Health Secretary Matt Hancock is to meet leaders in the city of Leicester, amid United Kingdom plans to extend a lockdown in the area after a surge in Covid-19 cases, prompting anger from the city mayor.
In addition to the closure of schools, all non-essential retailers will also close for at least the next two weeks.
Hancock told Sky News: "We will be bringing forward a legal change very shortly, in the next couple of days, because some of the measures that we've unfortunately had to take in Leicester will require a legal underpinning. I think in this moment in time we are in the safest place we can be in terms of our work, the stadium also".
Leicester now has 135 cases per 100,000 people - three times the amount of infections in the next highest city. We put in more resources but you're absolutely right but understanding exactly where the spread is, is very important and we have the data to understand exactly where the positive cases are.
He said some colleagues "have had to spend quite a lot of time persuading" contact tracers on the ground to stay in Leicester "as some of them were on occasions seeking to decamp to go and measure elsewhere". "Policing it is going to be something of a challenge until we know actually what the area is to be policed".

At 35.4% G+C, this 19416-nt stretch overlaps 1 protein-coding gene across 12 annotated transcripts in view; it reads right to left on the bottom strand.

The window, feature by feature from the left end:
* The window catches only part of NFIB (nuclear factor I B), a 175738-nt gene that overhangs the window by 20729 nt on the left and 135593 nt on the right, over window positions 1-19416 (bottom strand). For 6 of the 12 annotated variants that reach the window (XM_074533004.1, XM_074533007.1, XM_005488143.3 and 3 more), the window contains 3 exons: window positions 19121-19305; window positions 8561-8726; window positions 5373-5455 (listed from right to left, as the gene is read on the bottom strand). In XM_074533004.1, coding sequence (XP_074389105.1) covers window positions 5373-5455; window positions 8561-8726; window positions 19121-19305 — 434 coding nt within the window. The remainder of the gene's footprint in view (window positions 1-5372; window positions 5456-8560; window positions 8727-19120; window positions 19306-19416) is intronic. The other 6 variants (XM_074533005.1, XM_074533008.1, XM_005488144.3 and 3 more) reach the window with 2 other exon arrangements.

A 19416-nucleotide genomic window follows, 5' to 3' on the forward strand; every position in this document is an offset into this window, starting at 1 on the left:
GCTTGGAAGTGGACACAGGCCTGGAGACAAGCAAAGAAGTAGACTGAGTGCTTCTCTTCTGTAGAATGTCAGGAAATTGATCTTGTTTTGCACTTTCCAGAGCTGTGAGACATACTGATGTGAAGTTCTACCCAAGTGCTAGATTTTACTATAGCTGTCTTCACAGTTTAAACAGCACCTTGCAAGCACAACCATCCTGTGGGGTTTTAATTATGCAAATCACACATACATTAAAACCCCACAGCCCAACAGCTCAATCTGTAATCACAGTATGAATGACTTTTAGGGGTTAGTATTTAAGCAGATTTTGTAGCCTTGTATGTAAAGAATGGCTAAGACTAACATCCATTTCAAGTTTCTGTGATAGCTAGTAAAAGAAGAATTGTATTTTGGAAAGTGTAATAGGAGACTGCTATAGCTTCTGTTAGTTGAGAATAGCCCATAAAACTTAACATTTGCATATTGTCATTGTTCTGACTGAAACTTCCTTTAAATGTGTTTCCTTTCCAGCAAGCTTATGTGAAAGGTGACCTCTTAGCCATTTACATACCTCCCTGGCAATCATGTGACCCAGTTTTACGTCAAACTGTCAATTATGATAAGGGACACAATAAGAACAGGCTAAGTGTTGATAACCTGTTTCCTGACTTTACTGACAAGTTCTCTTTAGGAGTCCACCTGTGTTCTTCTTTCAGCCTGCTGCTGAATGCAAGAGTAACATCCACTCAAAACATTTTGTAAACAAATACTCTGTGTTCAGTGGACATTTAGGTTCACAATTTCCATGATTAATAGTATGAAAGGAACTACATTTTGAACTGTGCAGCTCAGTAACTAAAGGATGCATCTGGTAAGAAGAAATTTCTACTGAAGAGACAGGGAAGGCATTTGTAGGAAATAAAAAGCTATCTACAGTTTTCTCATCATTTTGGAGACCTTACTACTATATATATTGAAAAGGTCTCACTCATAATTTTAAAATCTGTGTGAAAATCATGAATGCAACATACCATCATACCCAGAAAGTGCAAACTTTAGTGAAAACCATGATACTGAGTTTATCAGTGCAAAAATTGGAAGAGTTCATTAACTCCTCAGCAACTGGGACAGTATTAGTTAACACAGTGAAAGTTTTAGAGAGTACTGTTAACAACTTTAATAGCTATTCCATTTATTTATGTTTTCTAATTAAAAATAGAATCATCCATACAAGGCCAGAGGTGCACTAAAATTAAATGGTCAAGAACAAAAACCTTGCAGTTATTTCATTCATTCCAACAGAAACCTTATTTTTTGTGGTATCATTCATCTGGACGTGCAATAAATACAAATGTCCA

Mr Hancock told LBC the Government will not be enforcing the lockdown with fines - but they will impose travel restrictions on the people of Leicester if they don't obey the rules.
Council leader Nick Rushton said it was working with the government to help reduce the number of COVID-19 infections.
A statement from Leicestershire Police said it was a "dynamic situation" and it would "provide proportionate policing under the relevant legislation".
- The Prime Minister said his message was "build, build, build" as the United Kingdom comes out of lockdown.
- The UK economy contracted by more than first thought between January and March as the coronavirus crisis saw activity tumble 2.2% in the joint largest fall since 1979, the ONS said.
The prospect of United Kingdom authorities trying to implement a local lockdown has prompted ridicule on social media, with many people doubting that it could ever work in practice.